How much water does it take to save water?

In a world in which water is used almost in every production process, even water conservation can be associated with some water use, making the conservation solution and its sustainability questionable.
How much water does it take to save water?

The paper in Nature Sustainability is here:

As an Environmental Scientist with Mechanical Engineering background, I am naturally interested in aspects of interactions among humans, their technologies and the environment. These interactions become more evident under extreme hydroclimatic events. California’s major drought (2011-2017) is an example that recently sparked interest in employing technology to protect Los Angeles water supply. More than 96 million black plastic balls (termed shade balls) were released into the Los Angeles reservoir in Sylmar, California (August 2015) to maintain good water quality and prevent up to 300 million gallons (1.15 million cubic meters) of water from evaporating each year. Nonetheless, this engineering achievement to secure local municipal water demands, which received major media attention worldwide, may come at a price, with direct or indirect spatial impacts that would make the solution and its sustainability questionable.

In particular, producing shade balls made of a kind of plastic is not only associated with carbon and pollution, but also takes some water. So, one needs to ensure if the balls were deployed on the reservoir long enough for their water consumption to be balanced by the suppressed evaporative losses. Otherwise, saving one drop of water in Los Angeles would mean consuming more than one drop of water in other parts of the US or the globe that might make this remedy unintelligent and unfair.

Shad balls made of high-density polyethylene plastic were deployed on the Los Angeles reservoir to maintain good water quality and protect against evaporation. Photo Credit: Gerd Ludwig/National Geographic Creative.

The journey leading to this study started with a fruitful and stimulating discussion with Prof. Kaveh Madani of Imperial College London at the American Geophysical Union Fall Meeting in San Francisco in 2016, where he shared his concerns about the water footprint of water conservation. Our motivation was to understand how substantial the water footprint of shade balls can potentially be, and to exemplify the need for integrated sustainability assessment analysis prior to employing quick technologic fixes to wicked water resources problems. Later, Prof. Arjen Hoekstra of University of Twente decided to join us and contribute to this study.

Thanks to the available life cycle assessment reports, we first determined the required energy (i.e., crude oil, natural gas and electricity) for producing high-density polyethylene (HDPE) plastic, which the shade balls are made of. The water footprint of the shade balls was then calculated by considering the water use of its energy components. We managed to calculate the total volume of water consumed for covering the reservoir with HDPE shade balls of different thicknesses. Finally, we compared the reduced evaporation, i.e. the amount of water saved, through using shade balls of different sizes with the amount of water used for their production, to find out the water payback period of the shade balls under different scenarios.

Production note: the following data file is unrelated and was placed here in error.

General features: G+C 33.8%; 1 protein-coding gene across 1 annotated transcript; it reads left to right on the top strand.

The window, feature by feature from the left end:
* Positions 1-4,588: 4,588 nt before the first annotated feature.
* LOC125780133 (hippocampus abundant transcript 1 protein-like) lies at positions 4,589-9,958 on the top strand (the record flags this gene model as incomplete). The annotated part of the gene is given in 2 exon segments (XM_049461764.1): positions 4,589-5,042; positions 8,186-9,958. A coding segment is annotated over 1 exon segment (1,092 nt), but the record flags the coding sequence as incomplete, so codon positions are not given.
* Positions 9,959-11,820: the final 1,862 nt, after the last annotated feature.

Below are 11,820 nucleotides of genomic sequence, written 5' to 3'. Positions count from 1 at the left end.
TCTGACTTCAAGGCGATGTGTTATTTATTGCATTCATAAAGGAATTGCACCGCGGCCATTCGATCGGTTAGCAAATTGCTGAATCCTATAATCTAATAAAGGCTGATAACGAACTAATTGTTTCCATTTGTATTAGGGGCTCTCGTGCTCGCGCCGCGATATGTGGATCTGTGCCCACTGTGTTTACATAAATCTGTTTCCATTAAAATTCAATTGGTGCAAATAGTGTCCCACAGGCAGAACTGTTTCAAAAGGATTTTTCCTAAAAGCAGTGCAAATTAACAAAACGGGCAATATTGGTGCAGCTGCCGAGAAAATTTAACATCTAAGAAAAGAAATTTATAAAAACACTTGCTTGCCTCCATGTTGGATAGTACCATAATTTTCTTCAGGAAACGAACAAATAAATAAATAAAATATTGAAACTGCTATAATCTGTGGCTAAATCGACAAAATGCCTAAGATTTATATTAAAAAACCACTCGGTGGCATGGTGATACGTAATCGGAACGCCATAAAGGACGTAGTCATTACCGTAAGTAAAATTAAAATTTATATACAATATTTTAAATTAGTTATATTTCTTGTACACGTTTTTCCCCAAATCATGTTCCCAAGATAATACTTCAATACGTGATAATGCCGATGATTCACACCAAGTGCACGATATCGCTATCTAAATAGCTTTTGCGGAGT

Our results reveal that an estimated water saving of 1.7 million cubic meters during the 1.5-year period of balls on the reservoir under drought conditions (August 2015-March 2017) would come at the cost of consuming 1.0 to 2.9 million cubic meters of water for producing 96 million HDPE balls of a range of practical thicknesses (1 to 5 mm).

Continued presence of the balls outside the dry period would ultimately help to achieve a (noticeable) positive net water conservation. However, maintaining the constant water-saving rate of 1.15 million cubic meters per year (estimated in August 2015) would be a challenge during wetter periods where the balls’ efficiency is expected to drop by decreasing temperature and increasing humidity. This would ultimately result in extended water payback periods that may not be worth the other potentially negative effects of the balls on the water, such as affecting life in the reservoir and/or indirectly promoting bacterial growth by creating a warm thin layer of air next to the surface (the so called thermal blanket effect). It is worth noting that the dependency of covers’ efficiency on meteorological variables can even question the estimate of 1.7 million cubic meters of water saved during the “latter part of the drought” when the climate was gradually becoming less dry, potentially worsening the water balance.

Overall, our findings underline the fact that the environmental cost of the shade balls should be considered together with their benefits and that such technologic solutions should be more carefully motivated especially for short-term climate conditions where water storage is needed. It is important to recognize that the problem can get even more complicated by considering other significant environmental impacts of the shade balls from a life cycle perspective. These include effects such as carbon footprint (in production and transportation), water quality (e.g., water polluted for producing HDPE balls or bacterial growth in the reservoir promoted by the thermal blanket effect) and ecology and life in the reservoir (e.g., changes in water temperature, light penetration and oxygen transfer).

Poster image: Los Angeles reservoir in Sylmar covered by shade balls (Photo courtesy of Sandi Hemmerlein/ 

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